#64

Sounds like BP Houston just before the loss of the Deepwater Horizon. A “brittle organization,” to use Bob Bea’s words.

Earl


#65

Yes “brittle organization" I think that’s right.

My understanding of Nancy Leveson’s book is that this would be a case of dysfunctional interactions between the ship and the next level up. TOTE claims that the captains were ultimately in command and the company had no oversight with regards to the route.

But in fact they would of course been monitoring the schedules, late arrivals would tend to get their attention but no control whatsoever regarding how much risk the captain could take in the case of schedule slippage, no guidance or training on heavy weather avoidance.


#66

I agree that is the stark reality which becomes far too apparent now…I had always been of the belief that once one got on permanent with TOTE one never left. Very much like Matson Lines. Top shelf pay and guaranteed work as long as one was loyal and true to the company.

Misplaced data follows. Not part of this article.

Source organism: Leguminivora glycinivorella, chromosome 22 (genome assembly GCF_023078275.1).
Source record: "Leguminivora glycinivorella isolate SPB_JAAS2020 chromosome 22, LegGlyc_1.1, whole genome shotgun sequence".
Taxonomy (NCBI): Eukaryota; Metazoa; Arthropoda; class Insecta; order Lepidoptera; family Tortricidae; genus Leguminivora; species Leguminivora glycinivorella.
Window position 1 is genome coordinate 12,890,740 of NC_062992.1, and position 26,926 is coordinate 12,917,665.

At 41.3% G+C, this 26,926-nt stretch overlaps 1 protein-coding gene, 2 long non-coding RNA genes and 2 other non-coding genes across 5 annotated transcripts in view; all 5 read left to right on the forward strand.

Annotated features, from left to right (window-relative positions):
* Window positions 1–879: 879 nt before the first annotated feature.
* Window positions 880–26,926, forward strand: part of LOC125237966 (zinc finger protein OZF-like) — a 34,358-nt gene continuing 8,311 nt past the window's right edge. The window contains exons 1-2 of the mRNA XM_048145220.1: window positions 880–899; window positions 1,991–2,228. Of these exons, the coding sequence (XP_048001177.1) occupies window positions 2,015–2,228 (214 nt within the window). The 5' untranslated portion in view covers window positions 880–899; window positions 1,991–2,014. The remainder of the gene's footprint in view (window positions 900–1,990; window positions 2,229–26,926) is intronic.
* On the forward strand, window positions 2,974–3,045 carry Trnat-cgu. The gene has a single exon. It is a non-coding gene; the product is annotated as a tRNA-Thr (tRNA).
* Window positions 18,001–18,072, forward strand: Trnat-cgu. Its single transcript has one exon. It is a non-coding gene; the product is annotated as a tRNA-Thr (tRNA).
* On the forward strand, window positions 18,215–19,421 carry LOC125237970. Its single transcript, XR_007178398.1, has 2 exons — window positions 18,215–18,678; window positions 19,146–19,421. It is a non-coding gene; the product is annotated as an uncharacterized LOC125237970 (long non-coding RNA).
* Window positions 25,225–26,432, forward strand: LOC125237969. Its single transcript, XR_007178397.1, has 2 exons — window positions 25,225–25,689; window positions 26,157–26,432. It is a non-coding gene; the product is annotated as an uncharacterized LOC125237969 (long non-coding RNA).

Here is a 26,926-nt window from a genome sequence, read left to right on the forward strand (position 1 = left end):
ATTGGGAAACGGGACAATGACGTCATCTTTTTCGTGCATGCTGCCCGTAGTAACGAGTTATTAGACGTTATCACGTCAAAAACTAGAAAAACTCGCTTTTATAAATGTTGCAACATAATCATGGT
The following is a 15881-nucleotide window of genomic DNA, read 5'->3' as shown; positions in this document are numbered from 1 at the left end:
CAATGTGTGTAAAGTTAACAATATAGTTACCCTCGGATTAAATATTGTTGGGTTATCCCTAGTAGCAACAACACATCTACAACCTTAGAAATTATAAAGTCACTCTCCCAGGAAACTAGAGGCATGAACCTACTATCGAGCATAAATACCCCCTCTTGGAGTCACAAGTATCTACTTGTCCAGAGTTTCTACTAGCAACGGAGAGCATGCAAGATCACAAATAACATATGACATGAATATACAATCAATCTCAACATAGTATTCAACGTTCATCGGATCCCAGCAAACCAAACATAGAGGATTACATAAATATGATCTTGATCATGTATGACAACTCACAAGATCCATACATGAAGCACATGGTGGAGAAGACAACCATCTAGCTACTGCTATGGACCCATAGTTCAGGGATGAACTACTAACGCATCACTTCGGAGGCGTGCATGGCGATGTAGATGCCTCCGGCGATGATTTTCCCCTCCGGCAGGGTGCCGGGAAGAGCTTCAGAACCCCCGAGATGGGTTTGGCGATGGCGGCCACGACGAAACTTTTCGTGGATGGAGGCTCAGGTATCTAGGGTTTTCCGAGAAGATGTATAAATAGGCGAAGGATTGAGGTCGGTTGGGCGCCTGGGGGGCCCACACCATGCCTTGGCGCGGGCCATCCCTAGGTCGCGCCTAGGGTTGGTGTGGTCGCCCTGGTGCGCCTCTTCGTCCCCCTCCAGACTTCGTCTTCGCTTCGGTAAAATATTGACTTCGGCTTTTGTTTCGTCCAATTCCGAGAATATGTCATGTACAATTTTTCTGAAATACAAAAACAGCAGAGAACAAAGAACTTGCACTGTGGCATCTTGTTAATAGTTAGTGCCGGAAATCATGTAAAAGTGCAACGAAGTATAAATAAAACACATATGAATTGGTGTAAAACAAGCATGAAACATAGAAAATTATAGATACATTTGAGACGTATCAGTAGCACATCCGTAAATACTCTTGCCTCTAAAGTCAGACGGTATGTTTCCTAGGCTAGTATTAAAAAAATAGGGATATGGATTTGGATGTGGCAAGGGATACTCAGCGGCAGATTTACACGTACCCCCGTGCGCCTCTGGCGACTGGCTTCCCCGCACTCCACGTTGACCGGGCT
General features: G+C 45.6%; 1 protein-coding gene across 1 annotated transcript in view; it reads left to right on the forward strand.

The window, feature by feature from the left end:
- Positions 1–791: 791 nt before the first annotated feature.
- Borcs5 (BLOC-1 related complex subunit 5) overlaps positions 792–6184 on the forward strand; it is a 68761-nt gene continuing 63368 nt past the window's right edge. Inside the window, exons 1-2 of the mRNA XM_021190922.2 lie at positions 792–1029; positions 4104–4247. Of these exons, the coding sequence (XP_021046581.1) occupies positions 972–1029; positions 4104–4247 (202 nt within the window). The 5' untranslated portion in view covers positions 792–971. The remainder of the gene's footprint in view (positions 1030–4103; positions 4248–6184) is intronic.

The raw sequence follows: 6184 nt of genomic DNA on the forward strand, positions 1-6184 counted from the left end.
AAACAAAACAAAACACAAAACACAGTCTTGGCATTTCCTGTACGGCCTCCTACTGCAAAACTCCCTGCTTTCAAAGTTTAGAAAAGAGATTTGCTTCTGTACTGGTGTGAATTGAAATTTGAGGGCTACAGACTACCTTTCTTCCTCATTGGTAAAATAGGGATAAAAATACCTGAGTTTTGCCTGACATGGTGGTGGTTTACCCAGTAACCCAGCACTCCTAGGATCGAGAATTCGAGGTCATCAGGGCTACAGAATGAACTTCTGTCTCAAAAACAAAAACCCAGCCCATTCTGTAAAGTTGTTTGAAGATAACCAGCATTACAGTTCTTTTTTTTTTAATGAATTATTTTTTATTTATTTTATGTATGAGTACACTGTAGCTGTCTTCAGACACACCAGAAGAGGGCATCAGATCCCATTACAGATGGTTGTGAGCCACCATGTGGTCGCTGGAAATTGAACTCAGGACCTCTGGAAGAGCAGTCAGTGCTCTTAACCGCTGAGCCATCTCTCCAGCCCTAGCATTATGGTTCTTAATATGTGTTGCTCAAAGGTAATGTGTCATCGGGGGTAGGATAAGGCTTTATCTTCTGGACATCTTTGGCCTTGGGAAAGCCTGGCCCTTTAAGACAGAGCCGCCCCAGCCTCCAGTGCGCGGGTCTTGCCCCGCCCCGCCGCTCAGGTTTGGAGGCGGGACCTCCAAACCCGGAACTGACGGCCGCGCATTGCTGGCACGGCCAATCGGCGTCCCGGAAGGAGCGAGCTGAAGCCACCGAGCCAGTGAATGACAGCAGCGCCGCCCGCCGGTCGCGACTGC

now one must wonder if anyone aboard ship is “permanent” in their job?


#67

“At will employment” sucks. Maybe the USCG should require master’s on unlimited ships have an employment contract. Maybe two year terms? At least then your immediate job is safe.


#68

Most companies today consider their mariners to be little more than interchangeable warm bodies with a license.